• Peritoneal dialysis: Peritoneal dialysis is a procedure in which a peritoneal dialysis (PD) catheter is implanted into the abdomen. The peritoneum, a membrane in the abdomen, filters the blood with the catheter. Dialysate, a special fluid, is injected into the peritoneum during treatment. Waste is collected by the dialysate and the waste is drained from the abdomen. This procedure takes a few hours to complete and needs to be done four to six times per day. Fluid exchange, on the other hand, can be done while you're sleeping or awake. Peritoneal dialysis is available in a variety of forms.


The most important is


  • Continuous Ambulatory Peritoneal Dialysis (CAPD): CAPD involves filling and emptying your abdomen several times a day. This procedure does not require the use of a machine and must be done while awake.
  • Continuous renal replacement therapy (CRRT): This treatment is generally used in the critical care unit for people who are suffering from acute renal failure. Hemofiltration is another name for it, where blood is pumped through tubing by a machine. The waste products are subsequently removed using filters. This procedure takes 12 to 24 hours a day, on a daily basis.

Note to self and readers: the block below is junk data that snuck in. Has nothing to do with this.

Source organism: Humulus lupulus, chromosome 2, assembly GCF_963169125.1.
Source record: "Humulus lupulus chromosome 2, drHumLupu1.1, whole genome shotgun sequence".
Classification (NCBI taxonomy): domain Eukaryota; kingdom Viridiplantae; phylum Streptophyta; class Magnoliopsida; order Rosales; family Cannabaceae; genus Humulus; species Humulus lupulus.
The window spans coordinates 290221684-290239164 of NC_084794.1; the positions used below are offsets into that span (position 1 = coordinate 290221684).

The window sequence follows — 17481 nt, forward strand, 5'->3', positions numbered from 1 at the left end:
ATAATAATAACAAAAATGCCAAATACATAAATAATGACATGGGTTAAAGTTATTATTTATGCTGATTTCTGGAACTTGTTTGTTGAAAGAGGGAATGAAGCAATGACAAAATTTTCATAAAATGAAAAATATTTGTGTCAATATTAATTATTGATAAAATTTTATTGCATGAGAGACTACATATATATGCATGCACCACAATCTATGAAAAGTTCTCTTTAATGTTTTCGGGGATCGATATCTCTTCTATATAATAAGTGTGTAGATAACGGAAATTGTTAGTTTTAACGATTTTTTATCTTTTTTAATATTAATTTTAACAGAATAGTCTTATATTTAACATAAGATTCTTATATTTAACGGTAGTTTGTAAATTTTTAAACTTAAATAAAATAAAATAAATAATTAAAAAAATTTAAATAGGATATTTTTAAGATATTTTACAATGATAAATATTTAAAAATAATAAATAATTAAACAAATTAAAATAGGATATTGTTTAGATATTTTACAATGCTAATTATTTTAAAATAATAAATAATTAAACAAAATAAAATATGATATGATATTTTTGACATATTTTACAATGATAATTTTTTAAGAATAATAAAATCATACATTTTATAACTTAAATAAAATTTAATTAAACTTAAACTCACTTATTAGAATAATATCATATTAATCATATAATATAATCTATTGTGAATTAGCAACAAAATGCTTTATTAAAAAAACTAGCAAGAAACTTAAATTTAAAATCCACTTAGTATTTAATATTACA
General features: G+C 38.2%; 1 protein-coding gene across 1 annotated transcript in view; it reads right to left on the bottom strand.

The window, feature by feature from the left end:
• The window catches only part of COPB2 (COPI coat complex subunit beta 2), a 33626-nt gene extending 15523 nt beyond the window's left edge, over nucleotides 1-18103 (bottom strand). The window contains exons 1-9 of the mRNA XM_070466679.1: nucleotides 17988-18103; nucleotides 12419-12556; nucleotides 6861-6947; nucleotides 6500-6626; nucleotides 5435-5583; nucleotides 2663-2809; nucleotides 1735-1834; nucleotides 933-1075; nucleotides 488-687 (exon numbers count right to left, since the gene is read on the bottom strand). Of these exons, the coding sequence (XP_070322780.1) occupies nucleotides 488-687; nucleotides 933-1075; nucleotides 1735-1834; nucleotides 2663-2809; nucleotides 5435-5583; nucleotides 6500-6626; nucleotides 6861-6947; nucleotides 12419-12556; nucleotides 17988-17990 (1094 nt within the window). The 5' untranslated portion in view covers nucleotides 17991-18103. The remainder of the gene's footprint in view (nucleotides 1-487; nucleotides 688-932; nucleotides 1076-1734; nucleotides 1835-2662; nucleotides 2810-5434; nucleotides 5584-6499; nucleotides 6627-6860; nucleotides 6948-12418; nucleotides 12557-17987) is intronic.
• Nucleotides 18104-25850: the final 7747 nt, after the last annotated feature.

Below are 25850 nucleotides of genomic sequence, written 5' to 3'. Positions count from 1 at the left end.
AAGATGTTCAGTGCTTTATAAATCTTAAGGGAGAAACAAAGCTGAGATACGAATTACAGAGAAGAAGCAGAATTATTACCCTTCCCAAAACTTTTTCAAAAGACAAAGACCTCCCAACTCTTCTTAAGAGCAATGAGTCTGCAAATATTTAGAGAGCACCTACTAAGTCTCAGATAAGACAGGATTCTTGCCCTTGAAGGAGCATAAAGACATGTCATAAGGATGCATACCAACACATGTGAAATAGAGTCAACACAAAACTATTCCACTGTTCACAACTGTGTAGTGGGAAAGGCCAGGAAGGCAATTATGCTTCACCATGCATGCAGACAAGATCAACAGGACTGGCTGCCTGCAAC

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Procedure in Details


Preparation for Dialysis

Before the first dialysis treatment, the doctor will surgically insert a tube or device to access your bloodstream. This is usually a quick procedure and the person can get discharged on the same day. It is best to wear comfortable clothes during the treatments. Also, follow the doctor's instructions. These can include fasting for a period before treatment.





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What Happens Before, During And After The Dialysis?


Before Dialysis


Preparing for dialysis depends on the type of dialysis you may need. With hemodialysis, a patient must first undergo minor surgery in the arm. The surgery facilitates access of the needles needed to connect the bloodstream to the dialysis machine. This minor surgery forms either an AV (arteriovenous) fistula or an AV graft.

During Dialysis